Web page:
Monday, 26 December 2016

Zaha Hadid's Mathematical Legacy

Pic of entrance to gallery with purple light and plane overhead

The stunning design hits you as soon as you walk through the door of the  new Winton Gallery. Unfortunately, its designer was one of the many famous and talented people who passed away in 2016. Zaha Hadid's architectural legacy lives on around the world. In December, the architect's completed design for the new Mathematics gallery opened.

Side-view of Zaha Hadid's design with exhibits in glass cases


Design inspiration
The Imperial War Museum, IWM Duxford and RAF Hendon also suspend airplanes overhead. This was dramatically different. Zaha Hadid was a mathematician before she was an architect. Her knowledge of geometry informed her creativity. The video below shows how she used wind patterns around the plane to create her stunning design.


Modern approach
It's also interesting that the museum approached a woman for its Mathematics gallery. The Science Museum is seeking to inspire a new generation of STEM enthusiasts. The new gallery uses a more modern approach to displaying artefacts. They are more spaced out rather than piled up. I still wondered if a new generation would require more interactivity. My attention was captured by the sheer size of many of the exhibits. Modern technology has downsized so many of them and increased capacity at the same time.

There was a huge model used at the London School of Economics to show students how the Economy works. The Thames Flood Barrier Model also caught my attention.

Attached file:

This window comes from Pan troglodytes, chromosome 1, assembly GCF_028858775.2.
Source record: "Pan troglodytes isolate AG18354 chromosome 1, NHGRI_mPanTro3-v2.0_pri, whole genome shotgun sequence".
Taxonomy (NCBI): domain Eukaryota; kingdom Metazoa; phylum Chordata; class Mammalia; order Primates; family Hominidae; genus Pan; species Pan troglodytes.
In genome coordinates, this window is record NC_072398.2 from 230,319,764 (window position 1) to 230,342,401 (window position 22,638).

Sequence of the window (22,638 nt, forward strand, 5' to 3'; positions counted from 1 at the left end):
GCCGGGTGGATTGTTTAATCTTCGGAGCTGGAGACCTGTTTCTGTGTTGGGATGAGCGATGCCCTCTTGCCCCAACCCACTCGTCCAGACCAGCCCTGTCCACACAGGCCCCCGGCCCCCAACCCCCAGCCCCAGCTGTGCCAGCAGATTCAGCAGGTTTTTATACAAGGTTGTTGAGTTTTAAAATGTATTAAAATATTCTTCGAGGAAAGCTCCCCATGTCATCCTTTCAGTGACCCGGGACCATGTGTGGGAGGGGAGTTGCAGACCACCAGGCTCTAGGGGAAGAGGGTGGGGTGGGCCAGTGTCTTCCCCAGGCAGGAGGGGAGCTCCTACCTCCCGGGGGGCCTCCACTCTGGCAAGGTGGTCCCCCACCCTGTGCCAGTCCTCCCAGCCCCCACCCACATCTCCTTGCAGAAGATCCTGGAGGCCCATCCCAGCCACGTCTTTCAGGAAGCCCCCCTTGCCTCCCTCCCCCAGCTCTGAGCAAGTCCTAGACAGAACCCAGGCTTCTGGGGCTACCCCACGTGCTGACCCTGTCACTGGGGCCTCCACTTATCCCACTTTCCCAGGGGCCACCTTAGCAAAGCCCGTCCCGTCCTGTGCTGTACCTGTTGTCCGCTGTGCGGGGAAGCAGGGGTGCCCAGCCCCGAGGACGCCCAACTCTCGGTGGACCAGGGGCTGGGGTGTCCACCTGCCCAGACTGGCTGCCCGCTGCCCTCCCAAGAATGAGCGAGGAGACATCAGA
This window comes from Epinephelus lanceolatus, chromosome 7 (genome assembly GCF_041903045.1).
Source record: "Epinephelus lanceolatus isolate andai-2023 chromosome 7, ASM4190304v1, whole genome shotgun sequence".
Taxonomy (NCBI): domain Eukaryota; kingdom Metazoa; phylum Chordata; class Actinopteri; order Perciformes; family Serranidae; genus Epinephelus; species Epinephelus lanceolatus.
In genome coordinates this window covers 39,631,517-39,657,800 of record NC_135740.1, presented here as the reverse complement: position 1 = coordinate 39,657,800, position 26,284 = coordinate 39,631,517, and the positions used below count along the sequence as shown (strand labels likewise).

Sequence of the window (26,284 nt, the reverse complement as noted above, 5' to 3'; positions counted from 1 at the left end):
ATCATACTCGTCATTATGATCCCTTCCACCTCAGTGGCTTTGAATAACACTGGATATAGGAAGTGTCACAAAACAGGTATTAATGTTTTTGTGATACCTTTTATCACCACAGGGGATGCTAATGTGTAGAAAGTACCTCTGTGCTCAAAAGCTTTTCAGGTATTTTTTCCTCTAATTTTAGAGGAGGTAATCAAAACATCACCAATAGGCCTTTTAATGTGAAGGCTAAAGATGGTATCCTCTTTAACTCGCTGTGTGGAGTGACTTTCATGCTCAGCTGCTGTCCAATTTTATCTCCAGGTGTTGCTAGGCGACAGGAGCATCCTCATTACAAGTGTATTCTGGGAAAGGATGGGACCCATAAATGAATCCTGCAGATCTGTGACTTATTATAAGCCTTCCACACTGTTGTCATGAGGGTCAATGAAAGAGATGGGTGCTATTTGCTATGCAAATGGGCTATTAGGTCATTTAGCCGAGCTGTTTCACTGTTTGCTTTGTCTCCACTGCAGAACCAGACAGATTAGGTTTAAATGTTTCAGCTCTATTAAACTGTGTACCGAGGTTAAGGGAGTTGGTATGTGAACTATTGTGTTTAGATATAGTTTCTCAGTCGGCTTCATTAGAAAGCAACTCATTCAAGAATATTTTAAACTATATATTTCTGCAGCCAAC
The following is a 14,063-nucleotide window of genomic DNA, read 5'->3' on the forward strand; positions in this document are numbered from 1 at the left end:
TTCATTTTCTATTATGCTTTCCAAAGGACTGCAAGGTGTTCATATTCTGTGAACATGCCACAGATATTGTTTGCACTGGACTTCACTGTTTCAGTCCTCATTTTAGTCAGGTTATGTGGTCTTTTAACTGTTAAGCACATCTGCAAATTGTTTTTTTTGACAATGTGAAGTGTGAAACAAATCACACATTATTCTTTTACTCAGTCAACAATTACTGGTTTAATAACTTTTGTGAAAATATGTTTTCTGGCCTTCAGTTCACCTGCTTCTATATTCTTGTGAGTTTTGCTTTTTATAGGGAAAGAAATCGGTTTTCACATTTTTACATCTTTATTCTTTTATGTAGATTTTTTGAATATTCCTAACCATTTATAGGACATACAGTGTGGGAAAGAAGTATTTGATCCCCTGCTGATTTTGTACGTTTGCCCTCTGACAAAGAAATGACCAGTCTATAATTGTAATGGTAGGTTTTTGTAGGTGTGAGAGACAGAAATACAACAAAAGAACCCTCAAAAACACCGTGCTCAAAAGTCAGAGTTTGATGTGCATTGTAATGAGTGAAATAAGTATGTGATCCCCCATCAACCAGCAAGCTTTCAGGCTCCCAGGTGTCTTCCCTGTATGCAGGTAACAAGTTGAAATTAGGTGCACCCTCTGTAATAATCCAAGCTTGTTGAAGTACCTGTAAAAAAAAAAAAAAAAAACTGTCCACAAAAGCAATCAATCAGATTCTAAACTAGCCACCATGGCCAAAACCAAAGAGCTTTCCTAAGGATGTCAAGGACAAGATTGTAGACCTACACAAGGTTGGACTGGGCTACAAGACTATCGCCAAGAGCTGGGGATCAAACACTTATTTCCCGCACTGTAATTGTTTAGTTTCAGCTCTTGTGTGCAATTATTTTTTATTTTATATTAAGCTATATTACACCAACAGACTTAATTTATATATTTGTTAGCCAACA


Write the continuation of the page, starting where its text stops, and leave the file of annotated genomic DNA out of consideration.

Model of London's Thames Flood Barrier in the Winton Gallery

Maths was never my favourite subject at school, although I did love algebra. Something to do with it looking like a foreign language to be decoded perhaps? 

Cash register
One exhibit cast my mind straight back to my early school days. There was a huge, old-fashioned cash register. I had a smaller toy version as a child. I remember telling my teacher that I wanted to be a shopkeeper. She told me that I was too 'clever' for that. I didn't like that 'clever' word if it stopped me from doing what I wanted to do. I just liked counting money at that age. 

I am sure the teacher meant to encourage me to see the greater career opportunities that were opening up for women. Retailing had become a recognised graduate career by the time of my first degree. Maybe my wish should have been interpreted as the sign of an early entrepreneur?

Old cash register with Access credit card sticker

Contactless payments

Today is Boxing Day in the UK. Cash registers are ringing up post-Christmas sale purchases across the country. I smiled when I recognised the old green Access credit symbol. I have just taken delivery of my second contactless card. I love the simplicity. I've stopped carrying cash as much as in the past. My museum experience brought home how much shopping and attitudes have changed in my lifetime.

I wonder ...
... how a contactless card will look in a museum of the future? 
... if will we see more women inspired to take up mathematics as old attitudes change?
... what new unpredicted careers will appear as today's schoolchildren grow up?


Karen Andrews is a freelance French to English translator, transcreator, content writer and editor. She has a strong background in global marketing.

Email Karen for further information via karenanglicityen@gmail.com in French, German or English.

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